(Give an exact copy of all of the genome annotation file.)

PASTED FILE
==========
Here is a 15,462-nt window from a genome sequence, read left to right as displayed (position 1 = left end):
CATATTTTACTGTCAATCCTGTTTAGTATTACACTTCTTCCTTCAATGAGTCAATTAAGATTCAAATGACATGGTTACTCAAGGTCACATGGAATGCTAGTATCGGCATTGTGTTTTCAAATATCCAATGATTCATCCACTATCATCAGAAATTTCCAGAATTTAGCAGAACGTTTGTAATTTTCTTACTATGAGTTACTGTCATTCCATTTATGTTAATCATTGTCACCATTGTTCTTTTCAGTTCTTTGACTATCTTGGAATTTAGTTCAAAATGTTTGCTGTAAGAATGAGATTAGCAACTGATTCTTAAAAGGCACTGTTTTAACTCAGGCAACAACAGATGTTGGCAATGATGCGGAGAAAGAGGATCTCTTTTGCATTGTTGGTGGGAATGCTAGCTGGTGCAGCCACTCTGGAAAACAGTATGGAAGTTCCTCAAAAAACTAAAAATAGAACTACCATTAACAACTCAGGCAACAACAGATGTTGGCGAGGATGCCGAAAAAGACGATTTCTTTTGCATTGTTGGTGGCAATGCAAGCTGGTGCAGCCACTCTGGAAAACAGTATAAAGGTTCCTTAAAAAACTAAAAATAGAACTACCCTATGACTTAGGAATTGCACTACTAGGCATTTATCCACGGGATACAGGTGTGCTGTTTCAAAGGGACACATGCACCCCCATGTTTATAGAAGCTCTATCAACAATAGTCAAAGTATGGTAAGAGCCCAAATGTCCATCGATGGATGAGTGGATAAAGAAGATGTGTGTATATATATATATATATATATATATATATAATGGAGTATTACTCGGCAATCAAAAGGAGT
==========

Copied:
Here is a 15,462-nt window from a genome sequence, read left to right as displayed (position 1 = left end):
CATATTTTACTGTCAATCCTGTTTAGTATTACACTTCTTCCTTCAATGAGTCAATTAAGATTCAAATGACATGGTTACTCAAGGTCACATGGAATGCTAGTATCGGCATTGTGTTTTCAAATATCCAATGATTCATCCACTATCATCAGAAATTTCCAGAATTTAGCAGAACGTTTGTAATTTTCTTACTATGAGTTACTGTCATTCCATTTATGTTAATCATTGTCACCATTGTTCTTTTCAGTTCTTTGACTATCTTGGAATTTAGTTCAAAATGTTTGCTGTAAGAATGAGATTAGCAACTGATTCTTAAAAGGCACTGTTTTAACTCAGGCAACAACAGATGTTGGCAATGATGCGGAGAAAGAGGATCTCTTTTGCATTGTTGGTGGGAATGCTAGCTGGTGCAGCCACTCTGGAAAACAGTATGGAAGTTCCTCAAAAAACTAAAAATAGAACTACCATTAACAACTCAGGCAACAACAGATGTTGGCGAGGATGCCGAAAAAGACGATTTCTTTTGCATTGTTGGTGGCAATGCAAGCTGGTGCAGCCACTCTGGAAAACAGTATAAAGGTTCCTTAAAAAACTAAAAATAGAACTACCCTATGACTTAGGAATTGCACTACTAGGCATTTATCCACGGGATACAGGTGTGCTGTTTCAAAGGGACACATGCACCCCCATGTTTATAGAAGCTCTATCAACAATAGTCAAAGTATGGTAAGAGCCCAAATGTCCATCGATGGATGAGTGGATAAAGAAGATGTGTGTATATATATATATATATATATATATATATAATGGAGTATTACTCGGCAATCAAAAGGAGT